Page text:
NON-FICTION: Fighting for self-worth
Both riveting and inspiring, Unworthy Creature: A Punjabi Daughter’s Memoir of Honour, Shame and Love spans four countries and two continents over the course of one woman’s life. The memoir, co-authored by Barbara Kay, a columnist for Canada’s National Post, traces the life of Aruna Papp, a South Asian immigrant to Canada who grew up in a divided Punjab in post-Partition India.
As an Indian-Punjabi Christian, Papp was quick to realise that she and her family were way down the totem pole of India’s rigid caste structure. Often referred to as “untouchables” who converted to Christianity so they could climb up the social ladder, her family had to live with the contempt shown by Hindus, Muslims and Sikhs.
Papp’s early years in East Punjab were steeped in a culture where honour and shame were predominantly tied to women’s sexuality. The concept of honour surrounding women’s sexuality dictates to a large extent how they interact with not only their immediate family but with society at large. This “honour” is controlled solely by the males in a society where patriarchy is supreme and unchallenged.
Raped in her teens by a male relative 17 years older than her, Papp was quick to realise there was no use complaining. This gruesome assault was not uncommon in a society drowning in false ideas of “honour”.
Papp traces her journey in this book. Growing up as the oldest of seven children, her father a pastor in the Seventh Day Adventist Church, Papp has fond memories of visiting Lahore’s Christian Town where her maternal grandmother lived. Those trips to Pakistan stopped after it became difficult to procure visas.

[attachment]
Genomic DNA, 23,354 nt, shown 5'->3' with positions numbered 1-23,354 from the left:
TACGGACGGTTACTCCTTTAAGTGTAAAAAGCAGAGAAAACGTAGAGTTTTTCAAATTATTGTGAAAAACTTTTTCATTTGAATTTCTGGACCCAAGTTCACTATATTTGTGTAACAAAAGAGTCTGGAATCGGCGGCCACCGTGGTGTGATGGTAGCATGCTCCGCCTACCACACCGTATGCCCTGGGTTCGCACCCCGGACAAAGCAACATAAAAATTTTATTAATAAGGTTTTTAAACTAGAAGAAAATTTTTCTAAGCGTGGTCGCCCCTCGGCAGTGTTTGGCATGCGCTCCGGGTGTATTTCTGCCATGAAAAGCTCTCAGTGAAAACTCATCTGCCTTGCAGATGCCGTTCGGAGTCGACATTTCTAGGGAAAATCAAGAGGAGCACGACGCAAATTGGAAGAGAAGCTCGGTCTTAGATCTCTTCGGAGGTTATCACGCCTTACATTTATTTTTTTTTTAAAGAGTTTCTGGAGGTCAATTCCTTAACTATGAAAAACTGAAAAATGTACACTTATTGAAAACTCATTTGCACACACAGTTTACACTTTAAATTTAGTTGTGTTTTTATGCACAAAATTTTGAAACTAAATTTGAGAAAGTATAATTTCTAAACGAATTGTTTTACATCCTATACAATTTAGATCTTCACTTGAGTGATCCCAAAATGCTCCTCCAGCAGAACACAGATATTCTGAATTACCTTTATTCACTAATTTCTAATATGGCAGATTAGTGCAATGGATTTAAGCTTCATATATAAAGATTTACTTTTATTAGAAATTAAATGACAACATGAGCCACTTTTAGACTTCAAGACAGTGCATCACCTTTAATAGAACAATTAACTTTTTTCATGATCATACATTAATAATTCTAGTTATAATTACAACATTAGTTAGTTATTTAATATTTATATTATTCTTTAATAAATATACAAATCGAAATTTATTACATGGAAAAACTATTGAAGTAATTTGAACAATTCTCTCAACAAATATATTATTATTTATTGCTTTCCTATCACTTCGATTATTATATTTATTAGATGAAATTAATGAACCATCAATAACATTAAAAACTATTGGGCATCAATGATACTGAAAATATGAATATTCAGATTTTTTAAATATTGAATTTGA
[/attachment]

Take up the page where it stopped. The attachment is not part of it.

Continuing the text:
The book explores themes of female infanticide, preferring sons over daughters, abortion and a glaring lack of love for the female child. They are, she says, as relevant today as they were 50 years ago, particularly among the South Asian diaspora in the West. The lives of many South Asian women in Canada are defined and sometimes dictated by “honour” and “shame” and as Unworthy Creatures clearly shows, it is often far more difficult to get rid of cultural and social baggage than it is generally assumed.
The memoir goes on to chronicle her courageous battle to help other South Asian women trapped in a patriarchal cycle to claim their rights as Canadian citizens. Papp came to Canada as a young wife in an arranged, loveless marriage, with two young children and the equivalent of a third grade education. Living in an abusive relationship and working as a gym attendant in Toronto’s York University, she was slowly introduced to the rights and protections Canada offers women.
Her own experiences catapulted her on a frightening but empowering psychological and intellectual journey that would ultimately lead to two graduate degrees, a second loving and mutually respectful marriage, and a pioneering career in counselling troubled families like her own.
As a vocal and sometimes unpopular advocate of South Asian women suffering abuse, Papp is often accused of painting the entire community with the same brush. Disregarding this criticism, she feels it matters little if in the end she can help even one woman escape violence at home or from being forced into a marriage she doesn’t want. Papp is on her way to training frontline workers, mainly the police, who are often the first to be called in to deal with cases of domestic violence.
Speaking plainly, sometimes to the point of being blunt, Papp is often the voice of thousands of girls and women living in isolation and quiet desperation in an honour-based culture which, it seems, is thriving in pockets of South Asian community in Canada and beyond.
Unworthy Creature: A Punjabi Daughter’s Memoir of Honour, Shame and Love
By Aruna Papp with Barbara Kay
Freedom Press, Canada